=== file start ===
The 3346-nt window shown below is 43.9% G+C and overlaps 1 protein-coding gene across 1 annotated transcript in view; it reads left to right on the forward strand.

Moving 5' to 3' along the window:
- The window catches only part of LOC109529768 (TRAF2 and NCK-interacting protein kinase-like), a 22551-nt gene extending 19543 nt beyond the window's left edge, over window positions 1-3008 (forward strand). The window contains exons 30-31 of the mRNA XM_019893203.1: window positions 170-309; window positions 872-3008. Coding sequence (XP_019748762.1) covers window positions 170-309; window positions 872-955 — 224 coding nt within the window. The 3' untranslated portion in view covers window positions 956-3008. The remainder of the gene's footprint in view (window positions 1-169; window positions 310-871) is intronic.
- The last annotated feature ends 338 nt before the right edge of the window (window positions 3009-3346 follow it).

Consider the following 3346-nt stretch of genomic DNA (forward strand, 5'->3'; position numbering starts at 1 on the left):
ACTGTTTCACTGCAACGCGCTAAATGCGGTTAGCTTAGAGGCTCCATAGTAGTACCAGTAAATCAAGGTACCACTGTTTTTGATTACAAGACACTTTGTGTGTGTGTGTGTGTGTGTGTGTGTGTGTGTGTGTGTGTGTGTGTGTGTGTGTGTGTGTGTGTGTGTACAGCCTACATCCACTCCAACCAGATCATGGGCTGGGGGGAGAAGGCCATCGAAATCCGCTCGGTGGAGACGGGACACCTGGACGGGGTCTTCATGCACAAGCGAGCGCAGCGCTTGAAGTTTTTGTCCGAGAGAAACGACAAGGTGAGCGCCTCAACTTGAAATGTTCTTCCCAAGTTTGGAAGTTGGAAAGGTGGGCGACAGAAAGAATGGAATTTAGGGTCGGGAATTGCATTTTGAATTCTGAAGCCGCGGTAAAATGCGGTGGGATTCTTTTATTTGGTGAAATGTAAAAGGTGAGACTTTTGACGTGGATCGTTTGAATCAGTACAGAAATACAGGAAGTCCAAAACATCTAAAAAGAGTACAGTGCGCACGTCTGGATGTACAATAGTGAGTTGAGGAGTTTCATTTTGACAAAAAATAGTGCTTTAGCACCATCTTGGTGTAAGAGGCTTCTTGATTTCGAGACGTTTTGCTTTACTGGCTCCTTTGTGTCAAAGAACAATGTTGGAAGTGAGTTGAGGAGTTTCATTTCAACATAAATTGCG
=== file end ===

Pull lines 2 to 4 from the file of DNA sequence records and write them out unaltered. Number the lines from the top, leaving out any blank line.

Moving 5' to 3' along the window:
- The window catches only part of LOC109529768 (TRAF2 and NCK-interacting protein kinase-like), a 22551-nt gene extending 19543 nt beyond the window's left edge, over window positions 1-3008 (forward strand). The window contains exons 30-31 of the mRNA XM_019893203.1: window positions 170-309; window positions 872-3008. Coding sequence (XP_019748762.1) covers window positions 170-309; window positions 872-955 — 224 coding nt within the window. The 3' untranslated portion in view covers window positions 956-3008. The remainder of the gene's footprint in view (window positions 1-169; window positions 310-871) is intronic.
- The last annotated feature ends 338 nt before the right edge of the window (window positions 3009-3346 follow it).